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Why Americans Hate Welfare: Race, Media, and the Politics of Antipoverty Policy / Edition 1

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Tackling one of the most volatile issues in contemporary politics, Martin Gilens's work punctures myths and misconceptions about welfare policy, public opinion, and the role of the media in both. Why Americans Hate Welfare shows that the public's views on welfare are a complex mixture of cynicism and compassion; misinformed and racially charged, they nevertheless reflect both a distrust of welfare recipients and a desire to do more to help the "deserving" poor.

"With one out of five children currently living in poverty and more than 100,000 families with children now homeless, Gilens's book is must reading if you want to understand how the mainstream media have helped justify, and even produce, this state of affairs." —Susan Douglas, The Progressive
"Gilens's well-written and logically developed argument deserves to be taken seriously." —Choice

"A provocative analysis of American attitudes towards 'welfare.'. . . [Gilens] shows how racial stereotypes, not white self-interest or anti-statism, lie at the root of opposition to welfare programs." -Library Journal

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Editorial Reviews

John Harwood
...[T]he most important contribution of Martin Gilens' Why Americans Hate Welfare is to identify the responsibility of...the journalistic turning the welfare issue into a racial Rorschach test.
The Washington Monthly
Library Journal
Gilens (political science, Yale Univ.) has written a provocative analysis of American attitudes toward welfare. Actually, he might have better titled his study Why Americans Hate Certain Kinds of Welfare, because he convincingly shows that most Americans actually support state assistance to the deserving poor, i.e., those who are not lazy and who actively seek employment. On the other hand, Americans overwhelmingly oppose welfare to those perceived as shiftless. This category has come to be associated with African Americans, partly through the medias long-term tendency to connect welfare with blacks. To prove this point, the book analyzes more than four decades of news reports on poverty. In the end, the author shows how racial stereotypes, not white self-interest or anti-statism, lie at the root of opposition to welfare programs. A well-written and thoughtful study on a timely subject.Anthony O. Edmonds, Ball State Univ., Muncie, IN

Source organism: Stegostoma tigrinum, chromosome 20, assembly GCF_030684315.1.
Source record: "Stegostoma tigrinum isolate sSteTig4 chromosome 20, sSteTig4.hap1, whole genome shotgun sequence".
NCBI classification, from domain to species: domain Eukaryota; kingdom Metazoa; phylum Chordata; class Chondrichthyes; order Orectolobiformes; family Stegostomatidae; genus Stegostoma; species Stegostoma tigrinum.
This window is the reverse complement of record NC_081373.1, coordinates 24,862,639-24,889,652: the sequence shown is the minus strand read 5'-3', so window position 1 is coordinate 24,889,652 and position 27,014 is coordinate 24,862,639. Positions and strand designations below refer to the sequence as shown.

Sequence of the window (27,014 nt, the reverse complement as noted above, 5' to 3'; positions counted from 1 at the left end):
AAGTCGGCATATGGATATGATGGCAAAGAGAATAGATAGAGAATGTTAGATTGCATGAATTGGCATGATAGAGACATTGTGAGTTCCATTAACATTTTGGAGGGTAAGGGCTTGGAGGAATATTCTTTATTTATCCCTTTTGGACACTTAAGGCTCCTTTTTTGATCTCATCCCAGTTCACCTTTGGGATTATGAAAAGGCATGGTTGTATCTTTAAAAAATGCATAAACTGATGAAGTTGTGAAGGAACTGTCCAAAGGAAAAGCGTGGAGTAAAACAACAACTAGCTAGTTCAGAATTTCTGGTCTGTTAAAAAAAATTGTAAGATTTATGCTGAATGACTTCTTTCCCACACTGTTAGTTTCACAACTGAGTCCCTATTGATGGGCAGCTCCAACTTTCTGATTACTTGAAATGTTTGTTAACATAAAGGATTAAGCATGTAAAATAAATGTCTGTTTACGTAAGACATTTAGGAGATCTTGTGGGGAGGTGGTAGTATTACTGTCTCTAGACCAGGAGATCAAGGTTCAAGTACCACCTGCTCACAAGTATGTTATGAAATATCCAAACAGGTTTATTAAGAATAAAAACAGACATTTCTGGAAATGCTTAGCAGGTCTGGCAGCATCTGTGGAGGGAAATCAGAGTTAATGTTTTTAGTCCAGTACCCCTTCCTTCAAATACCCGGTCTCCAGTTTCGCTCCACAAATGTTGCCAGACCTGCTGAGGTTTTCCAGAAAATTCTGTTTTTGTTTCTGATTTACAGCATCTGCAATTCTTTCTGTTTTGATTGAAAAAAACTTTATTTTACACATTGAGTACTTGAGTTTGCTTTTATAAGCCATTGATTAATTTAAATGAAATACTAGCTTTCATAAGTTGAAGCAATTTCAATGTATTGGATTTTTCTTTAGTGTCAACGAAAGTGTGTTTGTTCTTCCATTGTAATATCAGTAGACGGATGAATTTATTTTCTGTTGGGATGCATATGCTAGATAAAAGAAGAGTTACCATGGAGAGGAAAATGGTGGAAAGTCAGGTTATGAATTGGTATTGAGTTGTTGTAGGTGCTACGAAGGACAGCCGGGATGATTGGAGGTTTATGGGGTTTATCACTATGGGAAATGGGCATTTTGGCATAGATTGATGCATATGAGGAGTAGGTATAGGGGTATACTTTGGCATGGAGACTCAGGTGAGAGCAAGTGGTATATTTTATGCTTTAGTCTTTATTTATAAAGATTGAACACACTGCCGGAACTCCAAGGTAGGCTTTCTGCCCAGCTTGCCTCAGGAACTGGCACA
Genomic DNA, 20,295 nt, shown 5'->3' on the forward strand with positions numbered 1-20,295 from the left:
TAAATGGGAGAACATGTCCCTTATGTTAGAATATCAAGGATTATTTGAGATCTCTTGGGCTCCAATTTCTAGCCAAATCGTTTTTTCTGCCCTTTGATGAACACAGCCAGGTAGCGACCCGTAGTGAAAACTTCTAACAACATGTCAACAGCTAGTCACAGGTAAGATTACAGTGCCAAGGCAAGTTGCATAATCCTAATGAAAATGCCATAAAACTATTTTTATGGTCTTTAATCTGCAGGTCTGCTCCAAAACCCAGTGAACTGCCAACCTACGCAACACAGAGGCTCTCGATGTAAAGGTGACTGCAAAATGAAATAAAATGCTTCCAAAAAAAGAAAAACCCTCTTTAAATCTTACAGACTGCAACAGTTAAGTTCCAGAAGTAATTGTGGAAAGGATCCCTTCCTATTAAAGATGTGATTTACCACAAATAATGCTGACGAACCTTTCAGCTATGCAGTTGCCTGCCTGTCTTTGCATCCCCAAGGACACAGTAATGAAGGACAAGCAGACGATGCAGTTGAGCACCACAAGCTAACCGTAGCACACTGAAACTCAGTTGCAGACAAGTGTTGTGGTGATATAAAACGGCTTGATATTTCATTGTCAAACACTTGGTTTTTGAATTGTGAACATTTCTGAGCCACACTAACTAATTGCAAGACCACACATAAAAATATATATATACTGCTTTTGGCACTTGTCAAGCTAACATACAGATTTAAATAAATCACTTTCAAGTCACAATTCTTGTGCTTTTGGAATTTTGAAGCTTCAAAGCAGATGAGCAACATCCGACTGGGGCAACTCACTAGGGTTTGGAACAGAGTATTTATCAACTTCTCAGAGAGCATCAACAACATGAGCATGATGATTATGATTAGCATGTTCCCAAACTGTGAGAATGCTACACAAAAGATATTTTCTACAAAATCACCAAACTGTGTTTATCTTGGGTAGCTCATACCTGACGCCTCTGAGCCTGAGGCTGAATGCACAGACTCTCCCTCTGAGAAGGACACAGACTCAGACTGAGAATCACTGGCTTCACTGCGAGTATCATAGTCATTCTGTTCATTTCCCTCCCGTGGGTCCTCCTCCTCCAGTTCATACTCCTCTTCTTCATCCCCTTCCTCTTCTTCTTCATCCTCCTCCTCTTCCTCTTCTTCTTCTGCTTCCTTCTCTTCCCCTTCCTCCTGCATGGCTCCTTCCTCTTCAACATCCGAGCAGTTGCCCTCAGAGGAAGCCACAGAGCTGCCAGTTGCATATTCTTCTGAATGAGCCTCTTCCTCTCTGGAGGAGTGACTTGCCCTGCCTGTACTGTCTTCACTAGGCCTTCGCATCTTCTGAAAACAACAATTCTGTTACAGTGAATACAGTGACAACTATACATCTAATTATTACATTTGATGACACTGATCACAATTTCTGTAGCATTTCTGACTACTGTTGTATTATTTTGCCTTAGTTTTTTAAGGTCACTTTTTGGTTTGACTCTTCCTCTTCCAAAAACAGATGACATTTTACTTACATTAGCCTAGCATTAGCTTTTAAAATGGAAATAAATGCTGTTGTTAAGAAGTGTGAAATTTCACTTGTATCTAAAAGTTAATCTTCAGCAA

African Americans make up 29% of the American poor, yet two-thirds of poor Americans shown in news stories on television and in magazines are black. Gilens (political science, Yale U.) untangles the complicated attitudes Americans have about poverty, welfare, and race, and proves that news organizations routinely "racialize" stories on poverty and have been doing so for decades. He links this racialization of poverty to current public opinion about the role of welfare in American society. Annotation c. Book News, Inc., Portland, OR (
John Harwood
...[T]he most important contribution of Martin Gilens' Why Americans Hate Welfare is to identify the responsibility of...the journalistic turning the welfare issue into a racial Rorschach test.
The Washington Monthly
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Product Details

Meet the Author

Martin Gilens is an associate professor of political science and a fellow at the Institution for Social and Policy Studies at Yale University.

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Table of Contents

1. The American Welfare State: Public Opinion and Public Policy
2. Individualism, Self-Interest, and Opposition to Welfare
3. Racial Attitudes, the Undeserving Poor, and Opposition to Welfare
4. Assessing Alternative Explanations: Statistical Models of Welfare Attitudes
5. The News Media and the Racialization of Poverty
6. Media Distortions: Causes and Consequences
7. Racial Stereotypes and Public Responses to Poverty
8. Beyond the Attitude Survey: Public Opinion and Antipoverty Policy
9. The Politics of the American Welfare State
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